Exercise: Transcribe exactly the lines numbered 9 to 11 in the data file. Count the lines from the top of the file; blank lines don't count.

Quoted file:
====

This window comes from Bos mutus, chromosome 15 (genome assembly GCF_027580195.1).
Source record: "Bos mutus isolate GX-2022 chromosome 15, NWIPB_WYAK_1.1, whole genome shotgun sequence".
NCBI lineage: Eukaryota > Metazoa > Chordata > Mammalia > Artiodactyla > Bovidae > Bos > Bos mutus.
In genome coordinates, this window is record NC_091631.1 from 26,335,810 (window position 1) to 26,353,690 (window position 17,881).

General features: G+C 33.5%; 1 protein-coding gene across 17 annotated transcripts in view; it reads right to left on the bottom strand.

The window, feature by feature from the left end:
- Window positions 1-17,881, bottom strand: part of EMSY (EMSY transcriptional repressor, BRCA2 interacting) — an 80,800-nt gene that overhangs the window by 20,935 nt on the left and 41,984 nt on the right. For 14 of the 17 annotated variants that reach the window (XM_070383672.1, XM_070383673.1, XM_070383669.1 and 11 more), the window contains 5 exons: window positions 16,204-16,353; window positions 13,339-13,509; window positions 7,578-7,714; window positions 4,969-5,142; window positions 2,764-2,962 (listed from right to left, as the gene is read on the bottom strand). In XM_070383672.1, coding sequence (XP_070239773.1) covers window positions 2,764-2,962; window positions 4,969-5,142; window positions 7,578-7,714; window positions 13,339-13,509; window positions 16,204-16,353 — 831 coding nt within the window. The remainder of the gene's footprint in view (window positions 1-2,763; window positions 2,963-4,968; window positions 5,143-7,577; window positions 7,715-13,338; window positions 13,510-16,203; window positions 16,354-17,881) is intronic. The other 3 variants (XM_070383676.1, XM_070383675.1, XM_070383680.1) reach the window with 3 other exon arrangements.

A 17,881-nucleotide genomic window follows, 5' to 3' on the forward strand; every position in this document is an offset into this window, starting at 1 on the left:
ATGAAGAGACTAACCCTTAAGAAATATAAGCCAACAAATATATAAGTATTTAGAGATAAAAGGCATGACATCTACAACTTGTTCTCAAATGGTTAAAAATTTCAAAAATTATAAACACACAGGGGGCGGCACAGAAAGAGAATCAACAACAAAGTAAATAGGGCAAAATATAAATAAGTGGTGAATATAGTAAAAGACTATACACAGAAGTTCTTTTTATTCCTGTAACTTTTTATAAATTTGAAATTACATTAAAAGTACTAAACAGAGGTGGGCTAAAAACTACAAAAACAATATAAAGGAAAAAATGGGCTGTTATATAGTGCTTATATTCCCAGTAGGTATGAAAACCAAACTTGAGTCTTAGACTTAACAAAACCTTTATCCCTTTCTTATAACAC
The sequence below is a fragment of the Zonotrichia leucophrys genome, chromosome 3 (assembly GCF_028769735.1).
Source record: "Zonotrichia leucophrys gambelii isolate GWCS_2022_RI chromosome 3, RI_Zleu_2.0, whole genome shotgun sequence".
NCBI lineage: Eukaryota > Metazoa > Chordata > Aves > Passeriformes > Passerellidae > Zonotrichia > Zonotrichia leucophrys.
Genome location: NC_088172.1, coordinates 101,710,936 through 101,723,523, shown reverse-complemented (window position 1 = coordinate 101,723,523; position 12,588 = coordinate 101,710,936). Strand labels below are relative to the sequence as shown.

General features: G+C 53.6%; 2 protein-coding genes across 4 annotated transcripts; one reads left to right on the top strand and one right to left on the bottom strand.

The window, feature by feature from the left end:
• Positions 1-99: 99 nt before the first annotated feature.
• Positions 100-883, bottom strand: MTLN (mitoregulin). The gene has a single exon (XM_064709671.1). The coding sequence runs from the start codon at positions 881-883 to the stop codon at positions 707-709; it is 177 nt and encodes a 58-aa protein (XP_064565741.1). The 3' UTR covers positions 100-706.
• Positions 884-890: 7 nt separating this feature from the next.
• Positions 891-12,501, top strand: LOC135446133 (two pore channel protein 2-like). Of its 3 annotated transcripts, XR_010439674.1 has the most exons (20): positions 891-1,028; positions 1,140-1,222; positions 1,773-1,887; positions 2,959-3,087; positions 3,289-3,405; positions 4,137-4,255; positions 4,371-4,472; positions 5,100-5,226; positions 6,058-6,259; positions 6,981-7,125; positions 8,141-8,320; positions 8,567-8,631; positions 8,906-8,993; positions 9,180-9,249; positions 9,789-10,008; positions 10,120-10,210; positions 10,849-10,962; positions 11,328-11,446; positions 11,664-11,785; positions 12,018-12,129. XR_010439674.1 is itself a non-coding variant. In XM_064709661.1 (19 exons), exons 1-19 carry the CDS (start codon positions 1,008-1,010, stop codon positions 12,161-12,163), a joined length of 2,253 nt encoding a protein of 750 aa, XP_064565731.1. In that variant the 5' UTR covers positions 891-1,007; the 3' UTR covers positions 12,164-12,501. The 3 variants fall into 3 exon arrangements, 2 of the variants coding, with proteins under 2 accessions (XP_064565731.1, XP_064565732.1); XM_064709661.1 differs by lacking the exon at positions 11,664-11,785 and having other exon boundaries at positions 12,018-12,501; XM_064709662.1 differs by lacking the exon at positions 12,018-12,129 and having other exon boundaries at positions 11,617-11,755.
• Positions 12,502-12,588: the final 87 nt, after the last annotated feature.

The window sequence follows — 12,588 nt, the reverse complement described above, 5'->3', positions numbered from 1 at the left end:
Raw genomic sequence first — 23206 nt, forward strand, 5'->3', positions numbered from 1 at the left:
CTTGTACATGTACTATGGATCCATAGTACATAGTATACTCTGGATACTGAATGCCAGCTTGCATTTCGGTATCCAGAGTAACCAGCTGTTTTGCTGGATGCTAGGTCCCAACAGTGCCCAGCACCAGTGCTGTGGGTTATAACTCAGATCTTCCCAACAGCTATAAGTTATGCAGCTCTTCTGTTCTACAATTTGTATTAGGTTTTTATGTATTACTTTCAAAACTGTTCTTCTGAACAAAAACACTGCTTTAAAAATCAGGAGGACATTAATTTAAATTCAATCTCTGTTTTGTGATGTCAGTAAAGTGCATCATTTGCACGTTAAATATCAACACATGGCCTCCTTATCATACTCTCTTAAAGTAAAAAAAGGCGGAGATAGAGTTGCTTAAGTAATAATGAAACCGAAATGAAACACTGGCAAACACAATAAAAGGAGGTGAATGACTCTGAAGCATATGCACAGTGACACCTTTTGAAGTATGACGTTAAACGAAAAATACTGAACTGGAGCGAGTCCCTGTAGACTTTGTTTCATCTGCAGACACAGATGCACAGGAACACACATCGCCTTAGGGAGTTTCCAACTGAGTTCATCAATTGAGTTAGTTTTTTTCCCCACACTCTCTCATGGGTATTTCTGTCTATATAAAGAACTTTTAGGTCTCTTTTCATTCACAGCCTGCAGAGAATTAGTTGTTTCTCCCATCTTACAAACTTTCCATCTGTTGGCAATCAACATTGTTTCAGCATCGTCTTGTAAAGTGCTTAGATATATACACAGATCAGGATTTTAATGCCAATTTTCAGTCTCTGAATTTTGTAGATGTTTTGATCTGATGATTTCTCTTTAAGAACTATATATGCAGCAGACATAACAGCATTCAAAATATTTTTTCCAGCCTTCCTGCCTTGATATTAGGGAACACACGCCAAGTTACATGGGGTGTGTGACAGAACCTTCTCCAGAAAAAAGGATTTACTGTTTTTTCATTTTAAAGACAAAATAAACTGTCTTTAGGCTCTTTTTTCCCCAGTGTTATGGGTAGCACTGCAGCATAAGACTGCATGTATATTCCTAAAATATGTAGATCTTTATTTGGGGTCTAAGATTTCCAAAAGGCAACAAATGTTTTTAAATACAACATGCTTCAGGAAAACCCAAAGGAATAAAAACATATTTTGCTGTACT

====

ATGAAGAGACTAACCCTTAAGAAATATAAGCCAACAAATATATAAGTATTTAGAGATAAAAGGCATGACATCTACAACTTGTTCTCAAATGGTTAAAAATTTCAAAAATTATAAACACACAGGGGGCGGCACAGAAAGAGAATCAACAACAAAGTAAATAGGGCAAAATATAAATAAGTGGTGAATATAGTAAAAGACTATACACAGAAGTTCTTTTTATTCCTGTAACTTTTTATAAATTTGAAATTACATTAAAAGTACTAAACAGAGGTGGGCTAAAAACTACAAAAACAATATAAAGGAAAAAATGGGCTGTTATATAGTGCTTATATTCCCAGTAGGTATGAAAACCAAACTTGAGTCTTAGACTTAACAAAACCTTTATCCCTTTCTTATAACAC
The sequence below is a fragment of the Zonotrichia leucophrys genome, chromosome 3 (assembly GCF_028769735.1).
Source record: "Zonotrichia leucophrys gambelii isolate GWCS_2022_RI chromosome 3, RI_Zleu_2.0, whole genome shotgun sequence".